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Fact Check: Feds Did Not Accuse Dark.Fail of a Crime

A leaked FBI document mentions Dark.fail, Dark Eye, Darknetlive, and other onion indexes but the FBI does not refer to any of them as criminal enterprises or claim they are involved in criminal activity.

Several weeks ago, DDOSecrets released a cache of more than 250 GB of files and documents from “police departments, fusion centers and other law enforcement training and support resources.” BlueLeaks, the name given to the dump, contained a small number of internal memos about darkweb marketplaces and forums. One of those documents—a Federal Bureau of Investigation Intelligence Bulletin—included references to four indexes of onion addresses: Dark.Fail, DNStats, Dark Eye, and Darknetlive.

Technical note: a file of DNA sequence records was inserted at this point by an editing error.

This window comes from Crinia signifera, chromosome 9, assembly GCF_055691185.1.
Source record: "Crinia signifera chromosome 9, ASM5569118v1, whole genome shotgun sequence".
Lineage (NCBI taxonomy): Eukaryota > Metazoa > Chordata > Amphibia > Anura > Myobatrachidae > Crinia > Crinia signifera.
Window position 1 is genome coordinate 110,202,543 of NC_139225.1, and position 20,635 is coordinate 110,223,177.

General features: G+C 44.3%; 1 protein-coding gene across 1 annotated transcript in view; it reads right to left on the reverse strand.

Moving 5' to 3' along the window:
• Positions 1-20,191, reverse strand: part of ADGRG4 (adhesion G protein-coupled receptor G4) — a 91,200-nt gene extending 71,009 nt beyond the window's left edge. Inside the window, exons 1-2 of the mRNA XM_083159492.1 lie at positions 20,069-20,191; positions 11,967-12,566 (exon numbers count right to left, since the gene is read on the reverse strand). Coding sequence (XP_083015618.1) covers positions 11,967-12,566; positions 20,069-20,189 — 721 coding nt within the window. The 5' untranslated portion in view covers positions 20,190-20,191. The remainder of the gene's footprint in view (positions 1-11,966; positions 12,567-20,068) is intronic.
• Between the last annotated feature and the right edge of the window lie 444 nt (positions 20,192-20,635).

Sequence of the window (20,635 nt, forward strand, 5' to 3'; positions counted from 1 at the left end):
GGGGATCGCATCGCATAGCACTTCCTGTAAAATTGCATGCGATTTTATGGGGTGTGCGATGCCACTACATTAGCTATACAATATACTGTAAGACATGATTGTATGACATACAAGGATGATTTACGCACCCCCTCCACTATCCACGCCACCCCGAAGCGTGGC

The report, titled “Administrators Operating on the Darknet Likely Relying on Legal Gateways to Route Users, Facilitating the Trafficking of Illicit Products and Services,” relies on the reporting of individuals who have been providing information to the Federal Bureau of Investigation (FBI) for at least two years.

A picture of The internal document was one of many leaked FBI memos

The internal document was one of many leaked FBI memos

Contrary to rumors spread by misinformed and ill-intentioned users of internet forums, the report does not describe any of the sites as criminal enterprises. Nor does the report state that any of the named sites are involved in criminal activity of any kind. The FBI said the named sites “appear to be operating legally.”

In essence, the document states that law enforcement is now aware that marketplaces are dependent on websites that provide visitors with links for an assortment of onion services.